Barra 009 vs. Umarex G17 Gen4 Part 1
Parts is Parts
By Dennis Adler
You all knew this was inevitable. Every time someone makes a variation of an existing gun there is the inevitable comparison, it happens repeatedly in the world of centerfire guns and Glocks are no exception. With the new CO2 models, however, the parallels are more specific because the guns use the same parts manufactured in Taiwan and there is no real exclusivity beyond trademarks, because design patents expire and the floodgates open; this has been true with centerfire guns since the Colt’s patents for the revolver expired in 1857. When patents for the Colt 1911 expired it happened, and it has happened to almost every famous handgun in history. In the end all one really has as a legendary armsmaker is their name. If it looks like a Colt, shoots like a Colt but isn’t marked Colt, it isn’t a Colt. (It might be better in some ways, but it is not, nor will it ever be a Colt). Same for Glock, not legendary yet, but certainly the stuff of which legends are made, if the Austrian armsmaker continues to build guns that are used by more military, law enforcement and government agencies than almost any other in the world. Glock is going head-to-head with Sig Sauer, Beretta, FN, H&K, Colt’s, Smith & Wesson, and other acclaimed manufacturers with histories far, far older than Glock’s. Not to put too fine of a point on this, the Glock 17 is regarded among the 100 most important gun designs in the history of firearms; not bad for a company that hadn’t made a gun before the 1980s!
So, here we are with two CO2-powered copies of a popular design, both using almost identical internal components and the same fundamental composite polymer-like frames and cast alloy slides, with one bearing Glock trademark styling cues and the other looking like a customized version (which also exist in the centerfire world; I actually own one).
Comparisons of designs have already been done in my initial articles on the Barra 009, so now we are going to take the next step (as I suspect some of you who have both guns may have already done) and see if they shoot exactly the same. So, here we go.
Weight, ease of handling, trigger pulls
All of the guns come have factory specifications but today I am going to measure each gun myself, weight them on my scale, and measure the trigger pulls on a Lyman trigger pull gauge.
The Barra 009 is actually a little larger than the Umarex Glock 17 Gen4 (as shown in the photo) due to the grip angle and extended beavertail. The uniquely shaped double undercut triggerguard is also larger making the 009’s better suited to holsters intended for the Springfield Armory XD pistols (the Swiss Arms Level 1 locking paddle rig sold for the XDM CO2 models fits the 009 perfectly).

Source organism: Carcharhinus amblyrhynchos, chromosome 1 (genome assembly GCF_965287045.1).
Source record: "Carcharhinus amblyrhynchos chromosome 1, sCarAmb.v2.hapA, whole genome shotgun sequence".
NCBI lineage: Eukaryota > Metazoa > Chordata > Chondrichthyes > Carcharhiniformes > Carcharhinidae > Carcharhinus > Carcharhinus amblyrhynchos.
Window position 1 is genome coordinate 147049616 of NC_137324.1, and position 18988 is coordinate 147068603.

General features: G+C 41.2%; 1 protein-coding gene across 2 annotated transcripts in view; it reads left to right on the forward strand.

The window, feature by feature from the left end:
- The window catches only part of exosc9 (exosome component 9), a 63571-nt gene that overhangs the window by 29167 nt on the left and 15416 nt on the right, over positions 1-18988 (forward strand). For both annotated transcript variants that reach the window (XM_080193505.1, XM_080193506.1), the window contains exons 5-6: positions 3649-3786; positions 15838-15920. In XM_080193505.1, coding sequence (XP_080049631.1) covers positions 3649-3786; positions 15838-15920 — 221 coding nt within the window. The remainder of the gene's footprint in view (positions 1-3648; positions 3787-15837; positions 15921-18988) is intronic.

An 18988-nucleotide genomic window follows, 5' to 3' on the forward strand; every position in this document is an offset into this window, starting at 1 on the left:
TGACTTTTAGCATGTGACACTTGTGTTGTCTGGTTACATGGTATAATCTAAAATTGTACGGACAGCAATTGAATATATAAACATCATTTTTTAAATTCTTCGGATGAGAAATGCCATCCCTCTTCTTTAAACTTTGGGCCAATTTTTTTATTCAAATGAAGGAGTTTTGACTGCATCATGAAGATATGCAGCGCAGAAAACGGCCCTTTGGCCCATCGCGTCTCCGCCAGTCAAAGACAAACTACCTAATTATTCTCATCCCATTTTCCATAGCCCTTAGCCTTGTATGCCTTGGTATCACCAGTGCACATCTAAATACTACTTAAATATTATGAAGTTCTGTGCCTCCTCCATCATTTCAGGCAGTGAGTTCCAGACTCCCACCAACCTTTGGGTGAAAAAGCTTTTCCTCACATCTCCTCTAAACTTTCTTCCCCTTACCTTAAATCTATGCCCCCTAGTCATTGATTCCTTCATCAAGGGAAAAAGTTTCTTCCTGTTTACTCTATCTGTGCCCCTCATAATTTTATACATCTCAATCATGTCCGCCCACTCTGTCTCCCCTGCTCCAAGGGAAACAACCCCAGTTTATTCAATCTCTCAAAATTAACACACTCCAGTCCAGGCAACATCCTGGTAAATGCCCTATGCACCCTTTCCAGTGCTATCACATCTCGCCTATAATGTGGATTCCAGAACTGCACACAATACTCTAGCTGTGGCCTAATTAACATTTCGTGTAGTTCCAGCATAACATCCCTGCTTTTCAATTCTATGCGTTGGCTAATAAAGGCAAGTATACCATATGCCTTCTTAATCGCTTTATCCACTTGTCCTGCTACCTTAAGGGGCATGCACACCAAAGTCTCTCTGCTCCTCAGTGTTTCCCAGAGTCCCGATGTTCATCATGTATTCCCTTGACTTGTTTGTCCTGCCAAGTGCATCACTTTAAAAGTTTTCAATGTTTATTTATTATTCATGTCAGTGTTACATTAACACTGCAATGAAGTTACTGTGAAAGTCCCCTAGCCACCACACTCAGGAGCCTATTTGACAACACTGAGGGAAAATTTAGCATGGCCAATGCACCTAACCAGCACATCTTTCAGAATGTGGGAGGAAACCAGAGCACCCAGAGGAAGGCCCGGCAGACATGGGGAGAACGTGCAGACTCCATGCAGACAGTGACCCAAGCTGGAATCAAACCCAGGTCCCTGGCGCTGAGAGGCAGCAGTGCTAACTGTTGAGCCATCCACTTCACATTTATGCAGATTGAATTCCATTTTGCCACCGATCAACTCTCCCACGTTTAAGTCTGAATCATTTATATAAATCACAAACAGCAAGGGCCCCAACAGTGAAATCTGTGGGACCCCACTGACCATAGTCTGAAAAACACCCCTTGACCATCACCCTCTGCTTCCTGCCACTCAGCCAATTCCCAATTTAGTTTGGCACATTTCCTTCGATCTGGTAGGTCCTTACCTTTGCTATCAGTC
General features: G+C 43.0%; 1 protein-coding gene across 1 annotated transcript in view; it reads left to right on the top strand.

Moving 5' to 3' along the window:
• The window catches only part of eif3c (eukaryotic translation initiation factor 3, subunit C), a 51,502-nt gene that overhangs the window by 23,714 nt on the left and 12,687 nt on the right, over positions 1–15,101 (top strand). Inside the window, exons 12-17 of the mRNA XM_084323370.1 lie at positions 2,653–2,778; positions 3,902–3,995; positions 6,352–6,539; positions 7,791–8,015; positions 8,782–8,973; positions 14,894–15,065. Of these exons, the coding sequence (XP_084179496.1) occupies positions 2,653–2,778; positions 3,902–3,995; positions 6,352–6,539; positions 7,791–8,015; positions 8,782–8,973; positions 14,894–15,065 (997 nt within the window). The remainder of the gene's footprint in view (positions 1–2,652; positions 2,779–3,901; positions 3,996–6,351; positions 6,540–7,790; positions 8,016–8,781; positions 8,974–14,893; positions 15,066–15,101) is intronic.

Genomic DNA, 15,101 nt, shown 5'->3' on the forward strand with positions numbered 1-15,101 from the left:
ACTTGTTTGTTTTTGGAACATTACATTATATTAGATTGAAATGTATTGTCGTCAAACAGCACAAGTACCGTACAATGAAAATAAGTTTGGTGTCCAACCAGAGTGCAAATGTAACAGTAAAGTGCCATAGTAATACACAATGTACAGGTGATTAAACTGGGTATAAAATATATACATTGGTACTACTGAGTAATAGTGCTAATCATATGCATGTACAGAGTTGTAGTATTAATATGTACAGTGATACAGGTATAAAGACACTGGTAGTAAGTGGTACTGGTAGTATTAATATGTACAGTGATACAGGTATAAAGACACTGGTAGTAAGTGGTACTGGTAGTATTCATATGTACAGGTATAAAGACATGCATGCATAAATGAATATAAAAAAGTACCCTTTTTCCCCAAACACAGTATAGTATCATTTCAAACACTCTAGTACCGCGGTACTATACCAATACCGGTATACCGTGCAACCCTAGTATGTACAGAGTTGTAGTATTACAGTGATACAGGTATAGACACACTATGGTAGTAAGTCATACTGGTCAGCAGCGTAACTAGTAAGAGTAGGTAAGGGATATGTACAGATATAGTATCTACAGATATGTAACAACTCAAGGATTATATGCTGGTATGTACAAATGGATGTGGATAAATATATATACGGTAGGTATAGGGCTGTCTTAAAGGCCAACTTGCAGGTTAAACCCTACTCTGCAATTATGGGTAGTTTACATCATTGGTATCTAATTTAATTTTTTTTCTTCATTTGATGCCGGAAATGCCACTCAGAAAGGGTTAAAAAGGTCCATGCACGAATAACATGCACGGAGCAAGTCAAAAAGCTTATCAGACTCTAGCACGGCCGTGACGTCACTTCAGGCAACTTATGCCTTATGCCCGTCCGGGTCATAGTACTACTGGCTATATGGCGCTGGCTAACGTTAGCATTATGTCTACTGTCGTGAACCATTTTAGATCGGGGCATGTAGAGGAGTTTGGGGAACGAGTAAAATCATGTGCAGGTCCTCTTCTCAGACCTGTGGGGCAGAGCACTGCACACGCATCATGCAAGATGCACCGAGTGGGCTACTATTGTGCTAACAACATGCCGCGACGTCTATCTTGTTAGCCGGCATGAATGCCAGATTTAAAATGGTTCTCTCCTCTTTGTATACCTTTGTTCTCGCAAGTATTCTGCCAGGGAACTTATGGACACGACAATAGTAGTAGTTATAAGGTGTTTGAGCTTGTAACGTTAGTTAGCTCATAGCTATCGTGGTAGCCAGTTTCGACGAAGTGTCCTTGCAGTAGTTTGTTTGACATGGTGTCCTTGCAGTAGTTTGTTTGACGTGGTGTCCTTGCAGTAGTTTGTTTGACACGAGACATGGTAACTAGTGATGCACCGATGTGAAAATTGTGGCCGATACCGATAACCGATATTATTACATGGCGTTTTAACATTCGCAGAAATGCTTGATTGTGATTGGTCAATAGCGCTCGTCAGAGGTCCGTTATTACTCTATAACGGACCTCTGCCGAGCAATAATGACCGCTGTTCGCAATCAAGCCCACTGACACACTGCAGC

Both guns handle exactly the same (even the magazines are interchangeable as I noted in earlier 009 reviews), and aside from the select-fire lever on the Barra, feel the same in the hand. The Umarex Glock 17 Gen4 weighs 26.0 ounces (on my scale), the 009 weighs 26.5 ounces. Comparative trigger pulls averaged 4 pounds, 13.9 ounces for the G17 Gen4 and 4 pounds, 14 ounces for the 009. Trigger take-up on the Gen4 to break the shot measures 0.31 inches, and a slightly longer 0.43 inches for the 009. Both triggers feel equally smooth. The average 9mm Glock 17 (factory spec) trigger take-up is 0.5 inches, and trigger pull 5 pounds. Average weight with empty magazine is 24.8 ounces. Both air pistols are slightly heavier than the 9mm pistol, with most of that attributed to the CO2 BB magazines.
While everything seems to be almost identical between the two CO2 pistols, there is a slight difference in the internal design of the 009 and the G17 Gen4 slides, while the internal design of the frames (aside from differences in shape) appears to be identical. The only difference in parts is the selector switch and its related components. What does that actually mean (aside from full auto firing capability) between the 009 and G17 Gen4?
In part 2 we will address the elephant in the room.